What is especially tragic is that car crashes are the Number one cause of death for teenagers, taking the lives of about 15 teenagers every day. This death rate is higher than for deaths related to cancer, gun violence, or drugs.
As in the stories I just shared, risky behavior, poor judgment, and bad decisions by teen drivers too often lead to deadly consequences. The NTSB believes that teens should learn to drive in a controlled environment, one that gradually introduces them to increased responsibilities. States should implement comprehensive teen driver safety programs that include learner's permit and intermediate driver licensing stages, restrictions on night-time driving by teens, limits on the number of teen passengers, and bans on the use of portable electronic devices.
My daughter is 17-years-old, and she is driving. I am anxious every time she walks out the door. What I want my daughter and all of you to understand is that real risks come with the reward of being a new driver.
That's why when you are learning to drive, you hear so much about using seat belts and not drinking and driving. It is why states have graduated driver licensing laws designed to allow young drivers to safely gain driving experience before obtaining full driving privileges.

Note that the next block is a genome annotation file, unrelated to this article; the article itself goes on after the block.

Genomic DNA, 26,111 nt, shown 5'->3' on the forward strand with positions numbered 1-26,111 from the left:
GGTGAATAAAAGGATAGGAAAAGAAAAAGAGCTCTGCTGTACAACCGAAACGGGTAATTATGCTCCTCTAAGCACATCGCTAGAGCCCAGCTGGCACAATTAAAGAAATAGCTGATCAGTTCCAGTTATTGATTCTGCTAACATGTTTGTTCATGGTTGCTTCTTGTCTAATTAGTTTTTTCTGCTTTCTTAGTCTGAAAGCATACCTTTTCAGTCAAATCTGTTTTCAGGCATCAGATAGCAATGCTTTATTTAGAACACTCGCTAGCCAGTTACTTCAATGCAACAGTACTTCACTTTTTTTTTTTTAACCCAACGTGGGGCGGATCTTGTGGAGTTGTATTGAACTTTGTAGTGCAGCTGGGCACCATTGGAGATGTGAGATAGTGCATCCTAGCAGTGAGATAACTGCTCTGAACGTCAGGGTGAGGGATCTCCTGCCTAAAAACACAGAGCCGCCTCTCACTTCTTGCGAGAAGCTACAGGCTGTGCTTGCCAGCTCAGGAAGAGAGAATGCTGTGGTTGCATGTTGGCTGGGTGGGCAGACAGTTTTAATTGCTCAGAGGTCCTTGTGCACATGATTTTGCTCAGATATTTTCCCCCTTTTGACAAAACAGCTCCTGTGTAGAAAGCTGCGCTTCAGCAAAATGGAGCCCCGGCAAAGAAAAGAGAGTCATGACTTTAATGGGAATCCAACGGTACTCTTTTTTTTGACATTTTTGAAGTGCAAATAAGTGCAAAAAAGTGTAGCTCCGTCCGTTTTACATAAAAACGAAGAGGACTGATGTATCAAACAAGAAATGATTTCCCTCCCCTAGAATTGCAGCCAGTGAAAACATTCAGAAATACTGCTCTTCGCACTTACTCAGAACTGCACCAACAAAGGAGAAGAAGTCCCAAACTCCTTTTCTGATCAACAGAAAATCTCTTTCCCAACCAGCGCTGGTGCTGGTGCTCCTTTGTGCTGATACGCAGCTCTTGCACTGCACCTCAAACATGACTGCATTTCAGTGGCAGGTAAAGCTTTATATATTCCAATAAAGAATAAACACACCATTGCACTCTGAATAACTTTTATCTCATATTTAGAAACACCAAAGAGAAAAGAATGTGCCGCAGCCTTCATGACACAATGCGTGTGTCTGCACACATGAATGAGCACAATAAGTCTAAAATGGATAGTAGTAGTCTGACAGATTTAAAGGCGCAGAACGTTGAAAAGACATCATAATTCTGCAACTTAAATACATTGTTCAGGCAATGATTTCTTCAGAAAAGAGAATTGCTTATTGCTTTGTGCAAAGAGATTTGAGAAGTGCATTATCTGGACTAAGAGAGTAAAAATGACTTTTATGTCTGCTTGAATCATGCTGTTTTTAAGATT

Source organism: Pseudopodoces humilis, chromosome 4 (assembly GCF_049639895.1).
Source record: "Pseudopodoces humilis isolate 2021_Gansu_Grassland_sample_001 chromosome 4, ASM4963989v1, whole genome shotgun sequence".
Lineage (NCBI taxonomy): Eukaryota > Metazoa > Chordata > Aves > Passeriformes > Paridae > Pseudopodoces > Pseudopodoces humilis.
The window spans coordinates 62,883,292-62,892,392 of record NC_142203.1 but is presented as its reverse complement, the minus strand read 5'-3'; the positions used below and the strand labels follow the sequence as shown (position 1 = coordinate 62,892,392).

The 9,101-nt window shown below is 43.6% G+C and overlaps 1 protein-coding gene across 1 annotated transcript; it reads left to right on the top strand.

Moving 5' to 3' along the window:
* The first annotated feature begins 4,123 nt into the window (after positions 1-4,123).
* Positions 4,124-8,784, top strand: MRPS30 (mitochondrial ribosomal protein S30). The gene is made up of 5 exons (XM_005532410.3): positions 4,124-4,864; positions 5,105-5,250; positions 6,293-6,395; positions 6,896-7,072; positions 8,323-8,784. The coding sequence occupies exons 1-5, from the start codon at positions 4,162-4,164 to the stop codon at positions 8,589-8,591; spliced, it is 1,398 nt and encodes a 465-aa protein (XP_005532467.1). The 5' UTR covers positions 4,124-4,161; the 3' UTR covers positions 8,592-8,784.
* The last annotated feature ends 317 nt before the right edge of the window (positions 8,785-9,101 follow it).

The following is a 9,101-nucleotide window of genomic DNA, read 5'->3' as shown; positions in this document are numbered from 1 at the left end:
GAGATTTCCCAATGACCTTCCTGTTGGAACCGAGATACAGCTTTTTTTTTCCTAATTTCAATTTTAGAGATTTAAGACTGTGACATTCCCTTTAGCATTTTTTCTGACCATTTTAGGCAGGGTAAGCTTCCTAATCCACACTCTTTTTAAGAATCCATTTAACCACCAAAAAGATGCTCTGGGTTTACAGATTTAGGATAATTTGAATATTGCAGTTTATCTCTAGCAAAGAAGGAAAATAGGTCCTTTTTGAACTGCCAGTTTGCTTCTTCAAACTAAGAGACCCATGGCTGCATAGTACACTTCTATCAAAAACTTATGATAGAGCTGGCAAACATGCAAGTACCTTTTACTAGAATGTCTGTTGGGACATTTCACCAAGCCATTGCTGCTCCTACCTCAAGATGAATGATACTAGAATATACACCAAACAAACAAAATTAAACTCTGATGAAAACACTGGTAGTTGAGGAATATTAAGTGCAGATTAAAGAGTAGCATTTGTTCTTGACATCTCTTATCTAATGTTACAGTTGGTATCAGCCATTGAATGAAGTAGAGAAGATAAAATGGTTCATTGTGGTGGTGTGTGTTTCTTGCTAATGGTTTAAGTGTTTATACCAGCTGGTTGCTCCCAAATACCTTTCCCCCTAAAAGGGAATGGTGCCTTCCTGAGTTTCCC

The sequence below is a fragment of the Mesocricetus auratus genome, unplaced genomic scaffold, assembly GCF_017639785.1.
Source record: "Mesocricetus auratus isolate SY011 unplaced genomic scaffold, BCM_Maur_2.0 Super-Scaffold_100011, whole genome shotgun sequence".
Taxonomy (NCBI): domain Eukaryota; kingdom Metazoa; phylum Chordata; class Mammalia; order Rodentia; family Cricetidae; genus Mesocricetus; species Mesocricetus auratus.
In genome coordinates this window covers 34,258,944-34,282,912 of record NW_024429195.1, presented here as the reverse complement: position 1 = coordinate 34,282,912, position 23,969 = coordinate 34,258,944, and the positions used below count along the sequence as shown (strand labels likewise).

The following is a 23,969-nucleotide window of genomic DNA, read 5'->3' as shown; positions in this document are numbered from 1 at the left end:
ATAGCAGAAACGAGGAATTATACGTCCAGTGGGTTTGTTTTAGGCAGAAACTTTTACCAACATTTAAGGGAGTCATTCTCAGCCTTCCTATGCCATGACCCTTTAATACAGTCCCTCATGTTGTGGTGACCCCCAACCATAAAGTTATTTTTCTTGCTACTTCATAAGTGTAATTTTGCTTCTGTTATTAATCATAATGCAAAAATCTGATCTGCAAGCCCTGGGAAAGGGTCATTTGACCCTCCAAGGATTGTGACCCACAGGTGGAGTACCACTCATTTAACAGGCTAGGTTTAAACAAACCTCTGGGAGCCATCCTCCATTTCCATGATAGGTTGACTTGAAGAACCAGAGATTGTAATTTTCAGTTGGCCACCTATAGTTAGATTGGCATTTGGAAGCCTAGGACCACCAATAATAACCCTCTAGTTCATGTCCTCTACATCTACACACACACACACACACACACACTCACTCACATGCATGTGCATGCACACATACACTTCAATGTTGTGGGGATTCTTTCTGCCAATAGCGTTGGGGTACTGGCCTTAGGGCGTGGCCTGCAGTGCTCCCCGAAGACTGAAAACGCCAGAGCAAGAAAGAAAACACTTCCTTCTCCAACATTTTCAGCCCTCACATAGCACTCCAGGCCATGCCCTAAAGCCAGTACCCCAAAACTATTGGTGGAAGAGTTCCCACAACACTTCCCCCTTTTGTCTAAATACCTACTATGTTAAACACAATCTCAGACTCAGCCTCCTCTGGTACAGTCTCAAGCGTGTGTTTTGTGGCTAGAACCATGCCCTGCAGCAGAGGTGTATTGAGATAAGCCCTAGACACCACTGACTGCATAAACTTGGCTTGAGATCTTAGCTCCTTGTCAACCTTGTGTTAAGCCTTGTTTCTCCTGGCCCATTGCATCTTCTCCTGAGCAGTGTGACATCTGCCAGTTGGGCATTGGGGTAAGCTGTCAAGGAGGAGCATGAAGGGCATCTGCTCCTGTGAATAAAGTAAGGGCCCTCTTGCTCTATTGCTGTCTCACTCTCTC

But, there is a growing concern: The NTSB is seeing more and more crashes caused by distracted driving. In one recent crash, a young driver sent and received 11 text messages in the 11 minutes before the accident. The last text was right before the fatal impact that killed him.
In our first distraction investigation-in 2002-a young driver who was talking on her cell phone crossed a median, flipped over, and landed on a minivan.
That conversation killed five people.
You are here today because you want to help prevent these tragedies. Working with the National Organizations for Youth Safety to participate in the Global Youth Traffic Safety Month is a step in the right direction.
The NTSB and NOYS both realize that peer-to-peer education and support of youth leaders are an important part of the solution to decreasing youth traffic injuries and fatalities. You join us here today from schools and youth organizations to learn together and build a youth movement that sets the stage for a generation of safer, more educated young drivers. The power of NOYS and Close-Up to gather such great youth leaders from around the country is an inspiration to all of us-reminding us to continue to work with youth and involve them in the process of both education and action.
Not one more teen has to die for us to figure out that it's smarter-and far safer-to pull over before placing a call, reading a text, sending a tweet, or updating a Facebook page. My goal is that I won't be citing a traffic crash involving one of you or your peers the next time I speak about teen driver safety.
Our Chairman Deborah Hersman said it best, "No call, no text, no update is worth a human life."
In closing, I want to thank you for your leadership on this very important issue. As one writer put it, "Leadership is about influence. Nothing more, nothing less." I hope that your experience in Washington this week will help you use your leadership influence to positively inspire your peers to practice safe driving habits.